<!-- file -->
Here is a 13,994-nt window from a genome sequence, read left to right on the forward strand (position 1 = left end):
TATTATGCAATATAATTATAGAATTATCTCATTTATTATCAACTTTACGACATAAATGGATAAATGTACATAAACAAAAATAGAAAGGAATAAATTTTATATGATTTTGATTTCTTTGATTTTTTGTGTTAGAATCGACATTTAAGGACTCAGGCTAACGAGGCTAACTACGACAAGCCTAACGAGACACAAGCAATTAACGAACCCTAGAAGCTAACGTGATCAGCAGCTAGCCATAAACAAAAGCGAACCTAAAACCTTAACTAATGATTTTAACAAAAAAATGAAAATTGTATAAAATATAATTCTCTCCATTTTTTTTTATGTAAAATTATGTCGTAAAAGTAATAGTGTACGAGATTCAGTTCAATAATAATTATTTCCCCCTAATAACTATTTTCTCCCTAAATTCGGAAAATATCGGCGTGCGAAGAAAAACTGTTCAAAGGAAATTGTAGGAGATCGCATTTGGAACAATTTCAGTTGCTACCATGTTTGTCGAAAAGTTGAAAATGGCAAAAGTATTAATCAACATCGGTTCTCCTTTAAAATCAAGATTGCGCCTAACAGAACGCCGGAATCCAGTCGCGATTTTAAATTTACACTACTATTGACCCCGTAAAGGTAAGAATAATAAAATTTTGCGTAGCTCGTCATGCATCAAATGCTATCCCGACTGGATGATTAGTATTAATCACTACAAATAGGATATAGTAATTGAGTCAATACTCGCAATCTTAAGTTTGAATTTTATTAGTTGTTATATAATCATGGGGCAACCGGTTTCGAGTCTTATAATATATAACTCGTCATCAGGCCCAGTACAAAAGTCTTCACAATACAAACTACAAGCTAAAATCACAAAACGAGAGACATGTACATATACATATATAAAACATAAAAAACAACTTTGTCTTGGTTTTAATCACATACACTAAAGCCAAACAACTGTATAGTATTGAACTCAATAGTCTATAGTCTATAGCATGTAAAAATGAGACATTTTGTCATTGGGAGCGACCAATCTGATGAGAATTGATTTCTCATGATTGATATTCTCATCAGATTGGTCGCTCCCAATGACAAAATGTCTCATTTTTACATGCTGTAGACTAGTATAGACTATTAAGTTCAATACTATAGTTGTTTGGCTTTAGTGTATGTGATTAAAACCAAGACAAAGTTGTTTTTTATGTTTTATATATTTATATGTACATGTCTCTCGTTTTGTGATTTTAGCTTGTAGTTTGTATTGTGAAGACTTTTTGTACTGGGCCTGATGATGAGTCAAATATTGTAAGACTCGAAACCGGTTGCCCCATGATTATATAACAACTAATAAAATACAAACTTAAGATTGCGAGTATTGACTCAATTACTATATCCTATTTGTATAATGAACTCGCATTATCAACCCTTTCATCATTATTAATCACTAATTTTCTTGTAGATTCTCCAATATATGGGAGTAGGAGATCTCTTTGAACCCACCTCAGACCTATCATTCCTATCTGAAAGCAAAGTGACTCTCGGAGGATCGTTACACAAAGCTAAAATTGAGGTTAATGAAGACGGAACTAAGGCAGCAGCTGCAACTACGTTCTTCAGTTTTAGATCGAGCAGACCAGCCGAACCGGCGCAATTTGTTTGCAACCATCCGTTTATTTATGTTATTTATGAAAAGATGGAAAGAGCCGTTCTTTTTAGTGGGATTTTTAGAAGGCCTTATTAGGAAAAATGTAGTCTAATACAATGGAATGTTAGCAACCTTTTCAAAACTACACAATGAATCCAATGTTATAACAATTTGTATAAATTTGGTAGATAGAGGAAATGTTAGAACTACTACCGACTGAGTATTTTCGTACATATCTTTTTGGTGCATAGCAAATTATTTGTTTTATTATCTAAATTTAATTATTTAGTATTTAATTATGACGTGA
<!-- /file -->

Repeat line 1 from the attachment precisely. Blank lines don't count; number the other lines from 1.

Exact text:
Here is a 13,994-nt window from a genome sequence, read left to right on the forward strand (position 1 = left end):